- Communicate with others. If you are heading out to the beach or somewhere close to the sea, make sure someone knows where you will be going and what time you are expected back. Knowing the whereabouts of someone who is visiting the beach has saved family members of mine years ago when there weren’t cell phones. Even if you have a mobile phone now, there may not be a signal in the area, so rather communicate your whereabouts regardless of whether you have a mobile phone or not.
- Use your mobile phone responsibly. This is very close to Point 1 and 2 above, but I want to stress this one because I see people constantly with a phone in their hand these days. If you plan on taking a photo when you are near the sea, make sure someone who is with you is keeping an eye on the water or, if you are on your own, make sure to be aware of how the water is behaving. Be careful when taking photos/video when on the rocks or close to the sea edge – the sea plays it’s own game and waves can build up quickly. I am speaking from experience – I was taking a few photos of the whales that visit Hermanus every year. I noticed in the corner of my eye that the water was building up momentum. I moved back a few seconds before the wave hit the rock and water came rushing over to where I had been standing. Had I not been aware of it, I could have easily landed up getting soaked and/or slipping on the rocks.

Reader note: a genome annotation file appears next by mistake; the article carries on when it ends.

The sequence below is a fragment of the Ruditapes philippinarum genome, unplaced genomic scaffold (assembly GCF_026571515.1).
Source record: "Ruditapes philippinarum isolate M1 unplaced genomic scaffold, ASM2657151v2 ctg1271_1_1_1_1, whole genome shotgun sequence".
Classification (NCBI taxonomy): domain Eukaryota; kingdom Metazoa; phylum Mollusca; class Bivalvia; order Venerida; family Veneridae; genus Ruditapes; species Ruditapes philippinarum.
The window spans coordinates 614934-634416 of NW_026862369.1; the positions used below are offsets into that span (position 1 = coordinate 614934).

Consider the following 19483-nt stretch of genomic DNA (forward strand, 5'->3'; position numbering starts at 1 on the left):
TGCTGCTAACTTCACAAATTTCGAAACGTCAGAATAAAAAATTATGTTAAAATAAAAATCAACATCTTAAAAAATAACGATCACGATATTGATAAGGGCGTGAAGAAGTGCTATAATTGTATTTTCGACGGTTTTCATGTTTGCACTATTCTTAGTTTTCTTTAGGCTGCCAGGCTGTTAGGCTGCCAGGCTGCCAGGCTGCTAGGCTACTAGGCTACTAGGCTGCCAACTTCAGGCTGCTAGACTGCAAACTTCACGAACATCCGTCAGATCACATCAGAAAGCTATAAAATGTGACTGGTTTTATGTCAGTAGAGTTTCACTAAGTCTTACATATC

For information on what a rip current is and what to do if you find yourself in a rip current, visit the Rip current link on Wikipedia for a thorough breakdown of info.
Knowledge is power. Teach your kids the rules and make sure you and your family stick to these rules. Please.
If you have any comments on the above or additional tips, please feel free to leave a comment below.
Join the List
Subscribe to our mailing list and stay informed on what's happening on MomTalk!